Thursday, August 1, 2019

Asking the "Probing" Questions

Your roving agricultural reporter asks the "probing" questions. OK, I really asked the questions about soil probing, but who can resist another farm pun? Not this girl.

I went along for the ride as Randy did soil samples in freshly-harvested wheat fields. Yes, farmers notoriously like to dig in the dirt, but this expedition had a deeper purpose. (Why just leave it at one corny pun per blog post?)

Randy was gathering soil samples to have analyzed at the co-op. Actually, they send the samples off to a lab, which analyzes it for nitrogen and other nutrients. Because of the all the rain we've gotten this year, Randy knew there would be a greater deficiency of nitrogen, which leaches out after rain. He wanted the information so he can make the best management decisions about how much nitrogen and other soil nutrients to add before planting wheat this coming fall.
For each field, he used a soil probe. Because of all the moisture, he didn't have to expend much energy this year to get the probe into the ground. The soil collects inside a tube.
We took samples from seven or eight different locations in the field, dumping each time into the bucket. He then used the highly scientific "shake" method to mix all the samples from one field together.
He labeled each sample bag with the name of the field and what he wanted evaluated.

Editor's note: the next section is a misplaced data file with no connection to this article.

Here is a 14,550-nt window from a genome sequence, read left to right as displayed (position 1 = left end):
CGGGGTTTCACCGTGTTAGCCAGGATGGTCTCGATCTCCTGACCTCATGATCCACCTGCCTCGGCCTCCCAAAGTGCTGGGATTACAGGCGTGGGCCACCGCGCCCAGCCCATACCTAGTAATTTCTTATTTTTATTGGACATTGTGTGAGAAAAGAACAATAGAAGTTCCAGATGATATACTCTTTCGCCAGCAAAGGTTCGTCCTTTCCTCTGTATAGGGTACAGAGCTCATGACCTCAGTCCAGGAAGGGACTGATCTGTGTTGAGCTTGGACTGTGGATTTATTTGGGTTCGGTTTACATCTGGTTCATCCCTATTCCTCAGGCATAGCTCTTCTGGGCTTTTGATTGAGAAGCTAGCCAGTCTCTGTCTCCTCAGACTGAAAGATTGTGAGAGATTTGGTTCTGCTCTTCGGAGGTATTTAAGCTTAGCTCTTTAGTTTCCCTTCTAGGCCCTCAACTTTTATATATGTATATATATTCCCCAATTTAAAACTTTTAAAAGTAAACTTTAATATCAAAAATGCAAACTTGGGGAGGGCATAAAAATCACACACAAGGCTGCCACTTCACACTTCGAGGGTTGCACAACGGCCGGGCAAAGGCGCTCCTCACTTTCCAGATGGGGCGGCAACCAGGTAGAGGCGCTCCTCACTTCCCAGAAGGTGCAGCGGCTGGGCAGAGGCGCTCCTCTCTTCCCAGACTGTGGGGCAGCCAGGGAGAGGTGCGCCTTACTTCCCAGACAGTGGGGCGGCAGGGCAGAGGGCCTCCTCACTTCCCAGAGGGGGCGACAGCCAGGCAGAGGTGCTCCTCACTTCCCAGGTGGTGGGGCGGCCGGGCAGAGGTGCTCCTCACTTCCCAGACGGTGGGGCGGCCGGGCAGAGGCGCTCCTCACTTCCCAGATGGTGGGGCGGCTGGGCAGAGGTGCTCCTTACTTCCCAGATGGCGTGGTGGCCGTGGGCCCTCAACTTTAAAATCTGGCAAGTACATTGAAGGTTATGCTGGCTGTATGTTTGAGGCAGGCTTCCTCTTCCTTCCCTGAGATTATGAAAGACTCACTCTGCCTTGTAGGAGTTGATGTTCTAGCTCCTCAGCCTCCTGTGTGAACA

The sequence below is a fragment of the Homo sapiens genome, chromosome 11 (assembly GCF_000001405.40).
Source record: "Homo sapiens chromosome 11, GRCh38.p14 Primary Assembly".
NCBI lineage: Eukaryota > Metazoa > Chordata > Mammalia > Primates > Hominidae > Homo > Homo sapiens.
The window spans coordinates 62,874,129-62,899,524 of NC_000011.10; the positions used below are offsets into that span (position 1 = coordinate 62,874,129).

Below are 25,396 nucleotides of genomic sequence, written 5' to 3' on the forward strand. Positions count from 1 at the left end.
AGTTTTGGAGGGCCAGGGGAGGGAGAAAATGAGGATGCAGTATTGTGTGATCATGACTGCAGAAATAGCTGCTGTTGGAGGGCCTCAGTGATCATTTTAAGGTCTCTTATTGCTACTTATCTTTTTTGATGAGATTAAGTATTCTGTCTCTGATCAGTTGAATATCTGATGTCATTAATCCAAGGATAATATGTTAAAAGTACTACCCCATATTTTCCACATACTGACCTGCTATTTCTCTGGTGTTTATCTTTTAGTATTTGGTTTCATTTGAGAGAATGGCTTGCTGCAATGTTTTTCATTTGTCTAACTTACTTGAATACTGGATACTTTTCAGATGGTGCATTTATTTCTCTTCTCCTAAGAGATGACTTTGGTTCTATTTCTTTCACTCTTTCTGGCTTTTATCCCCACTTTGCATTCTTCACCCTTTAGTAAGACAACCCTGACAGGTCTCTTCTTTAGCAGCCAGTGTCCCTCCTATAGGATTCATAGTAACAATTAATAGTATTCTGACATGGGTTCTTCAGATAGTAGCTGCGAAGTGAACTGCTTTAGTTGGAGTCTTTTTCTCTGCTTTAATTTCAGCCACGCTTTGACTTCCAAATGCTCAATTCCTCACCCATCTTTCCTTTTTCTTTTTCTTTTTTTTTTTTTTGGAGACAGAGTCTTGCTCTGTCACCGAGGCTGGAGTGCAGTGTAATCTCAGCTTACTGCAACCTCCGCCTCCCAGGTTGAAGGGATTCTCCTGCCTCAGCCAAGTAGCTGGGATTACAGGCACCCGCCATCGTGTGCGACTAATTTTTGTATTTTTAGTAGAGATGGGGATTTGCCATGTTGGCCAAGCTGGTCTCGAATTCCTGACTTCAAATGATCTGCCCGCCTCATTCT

Randy wanted the soil evaluated for "small grains," in our case, for wheat. He also marked that his target yield is 40 to 60 bushels per acre. The results will help him know how much fertilizer is needed to optimize the potential for our 2020 wheat crop.
He collected soil samples in four different fields. That way, he can apply the fertilizer and other nutrients specifically needed at the different locations.
Once collected, we took the sample bags to the Zenith branch of the co-op, and they sent them off to Servi-Tech.
As predicted, the soil samples revealed the need for additional nitrogen. Some of the fields also showed an increased need for phosphorus. Randy will use the test details to work with the co-op to determine the percentages of nutrients in the fertilizer.
And that is why I ask the probing questions ... so you, too, can know why we do what we do. Unlike what some modern farming detractors would have you believe, we're not just "pouring chemicals" on crops. We are doing our best to maximize the soil and our own resources. That sounds like a good business plan to me.


  1. I love the new header. I also love how you, Randy and the farm conect me to my farming roots so regularly.
    I hope many, many more people than comment, read your blog. It comes over as a very normal couple caringly doing what they love on their land.

    1. Honestly, it's sometimes discouraging. The "experts" say farmers should connect with consumers and "tell our own story." However, I find that people aren't that interested in reading about it. I guess I continue to do it because it's an avenue for my amateur photography and a way to keep the farm's history. Thanks for being a loyal reader! The header was taken a year ago in August on the way to one of our summer pastures. Thanks, Helen!

  2. I love taking soil samples! We only have pastures and grass hay fields, but a good sampling/evaluation tells you so much. Its fun to try and figure out what all the data means once you receive the test results. I guess I'm just a geek :).

    Are those Maximilian Sunflowers in the top photo? So pretty.

    1. They are! I've been noticing a few blooming. I took that photo last August. I see the regular sunflowers all the time, but the Maximillan sunflowers aren't in bloom all summer long.